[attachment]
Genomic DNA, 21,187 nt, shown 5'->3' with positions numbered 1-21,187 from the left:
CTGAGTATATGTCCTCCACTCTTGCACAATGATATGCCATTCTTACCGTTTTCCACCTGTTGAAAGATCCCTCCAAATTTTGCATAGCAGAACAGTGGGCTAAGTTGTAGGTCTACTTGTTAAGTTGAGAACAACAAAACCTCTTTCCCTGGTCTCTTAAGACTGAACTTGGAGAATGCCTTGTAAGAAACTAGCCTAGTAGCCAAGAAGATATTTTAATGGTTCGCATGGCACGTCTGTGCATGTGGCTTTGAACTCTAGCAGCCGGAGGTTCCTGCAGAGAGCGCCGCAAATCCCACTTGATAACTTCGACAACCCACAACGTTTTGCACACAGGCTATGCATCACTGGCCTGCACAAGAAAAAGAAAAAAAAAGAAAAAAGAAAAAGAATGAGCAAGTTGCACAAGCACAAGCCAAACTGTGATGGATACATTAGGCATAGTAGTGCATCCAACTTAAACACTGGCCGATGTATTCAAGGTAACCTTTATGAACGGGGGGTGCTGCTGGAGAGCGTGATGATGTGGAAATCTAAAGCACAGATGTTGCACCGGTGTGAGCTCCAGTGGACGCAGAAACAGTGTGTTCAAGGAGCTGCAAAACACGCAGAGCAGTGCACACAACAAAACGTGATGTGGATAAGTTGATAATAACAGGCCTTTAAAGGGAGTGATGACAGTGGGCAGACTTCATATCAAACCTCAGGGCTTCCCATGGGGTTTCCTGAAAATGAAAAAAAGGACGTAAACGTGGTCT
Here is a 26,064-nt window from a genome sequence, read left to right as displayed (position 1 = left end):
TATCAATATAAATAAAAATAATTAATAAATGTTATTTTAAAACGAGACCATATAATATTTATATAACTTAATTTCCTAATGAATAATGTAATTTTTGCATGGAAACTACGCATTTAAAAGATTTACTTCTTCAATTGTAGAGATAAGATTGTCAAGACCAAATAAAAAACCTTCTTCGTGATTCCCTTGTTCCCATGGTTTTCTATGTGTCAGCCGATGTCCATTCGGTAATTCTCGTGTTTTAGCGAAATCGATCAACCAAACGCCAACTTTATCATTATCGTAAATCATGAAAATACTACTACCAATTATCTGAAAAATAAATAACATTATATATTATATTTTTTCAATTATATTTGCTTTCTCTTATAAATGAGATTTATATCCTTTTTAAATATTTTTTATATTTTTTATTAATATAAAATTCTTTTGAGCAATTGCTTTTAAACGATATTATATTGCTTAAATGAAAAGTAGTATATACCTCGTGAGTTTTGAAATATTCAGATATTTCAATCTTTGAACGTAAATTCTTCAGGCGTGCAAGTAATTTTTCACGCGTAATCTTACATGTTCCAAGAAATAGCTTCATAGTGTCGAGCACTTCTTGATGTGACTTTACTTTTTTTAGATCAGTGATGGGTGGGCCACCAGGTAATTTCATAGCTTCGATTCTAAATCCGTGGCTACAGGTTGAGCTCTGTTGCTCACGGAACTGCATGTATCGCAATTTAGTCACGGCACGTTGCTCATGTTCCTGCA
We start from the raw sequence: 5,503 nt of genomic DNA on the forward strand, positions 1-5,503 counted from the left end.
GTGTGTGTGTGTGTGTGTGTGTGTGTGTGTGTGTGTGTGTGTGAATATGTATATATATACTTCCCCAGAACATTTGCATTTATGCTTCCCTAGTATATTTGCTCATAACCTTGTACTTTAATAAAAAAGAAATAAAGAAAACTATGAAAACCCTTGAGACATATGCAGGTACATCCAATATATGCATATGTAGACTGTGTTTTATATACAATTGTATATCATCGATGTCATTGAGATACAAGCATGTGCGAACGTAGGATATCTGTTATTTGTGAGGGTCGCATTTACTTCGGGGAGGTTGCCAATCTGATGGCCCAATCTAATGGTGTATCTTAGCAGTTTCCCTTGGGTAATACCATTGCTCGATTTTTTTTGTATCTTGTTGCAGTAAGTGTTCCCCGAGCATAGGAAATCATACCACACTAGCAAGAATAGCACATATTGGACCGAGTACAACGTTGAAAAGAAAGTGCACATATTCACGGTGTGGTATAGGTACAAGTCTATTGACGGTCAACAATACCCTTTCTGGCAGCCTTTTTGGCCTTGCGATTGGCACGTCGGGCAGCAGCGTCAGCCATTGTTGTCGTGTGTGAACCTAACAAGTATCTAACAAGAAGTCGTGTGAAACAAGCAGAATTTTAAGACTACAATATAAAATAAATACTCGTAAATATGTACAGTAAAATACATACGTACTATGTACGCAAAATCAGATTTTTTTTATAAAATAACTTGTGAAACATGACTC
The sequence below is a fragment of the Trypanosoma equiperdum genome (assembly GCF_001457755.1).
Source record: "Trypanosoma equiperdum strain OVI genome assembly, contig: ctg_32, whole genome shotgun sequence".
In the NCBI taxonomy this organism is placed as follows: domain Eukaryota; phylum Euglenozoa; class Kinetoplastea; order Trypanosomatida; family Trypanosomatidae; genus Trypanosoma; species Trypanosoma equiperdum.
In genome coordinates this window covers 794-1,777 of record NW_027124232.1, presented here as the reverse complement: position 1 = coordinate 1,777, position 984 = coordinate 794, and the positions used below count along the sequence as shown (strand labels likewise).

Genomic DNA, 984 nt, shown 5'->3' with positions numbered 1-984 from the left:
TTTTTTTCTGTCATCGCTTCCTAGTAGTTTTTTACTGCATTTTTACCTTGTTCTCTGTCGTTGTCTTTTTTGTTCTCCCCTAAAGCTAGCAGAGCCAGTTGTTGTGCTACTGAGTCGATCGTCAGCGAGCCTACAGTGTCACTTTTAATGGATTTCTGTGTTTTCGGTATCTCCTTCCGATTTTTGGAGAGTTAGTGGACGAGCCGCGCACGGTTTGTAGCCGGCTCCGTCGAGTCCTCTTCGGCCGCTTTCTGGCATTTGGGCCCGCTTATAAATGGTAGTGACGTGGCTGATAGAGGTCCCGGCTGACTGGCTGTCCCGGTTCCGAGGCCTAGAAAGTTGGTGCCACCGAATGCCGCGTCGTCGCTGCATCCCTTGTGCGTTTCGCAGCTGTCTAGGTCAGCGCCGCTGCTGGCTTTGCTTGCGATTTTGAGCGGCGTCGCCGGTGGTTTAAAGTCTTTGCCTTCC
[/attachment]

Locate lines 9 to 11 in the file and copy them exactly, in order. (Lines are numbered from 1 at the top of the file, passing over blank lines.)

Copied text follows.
In the NCBI taxonomy this organism is placed as follows: domain Eukaryota; phylum Euglenozoa; class Kinetoplastea; order Trypanosomatida; family Trypanosomatidae; genus Trypanosoma; species Trypanosoma equiperdum.
In genome coordinates this window covers 794-1,777 of record NW_027124232.1, presented here as the reverse complement: position 1 = coordinate 1,777, position 984 = coordinate 794, and the positions used below count along the sequence as shown (strand labels likewise).

Genomic DNA, 984 nt, shown 5'->3' with positions numbered 1-984 from the left: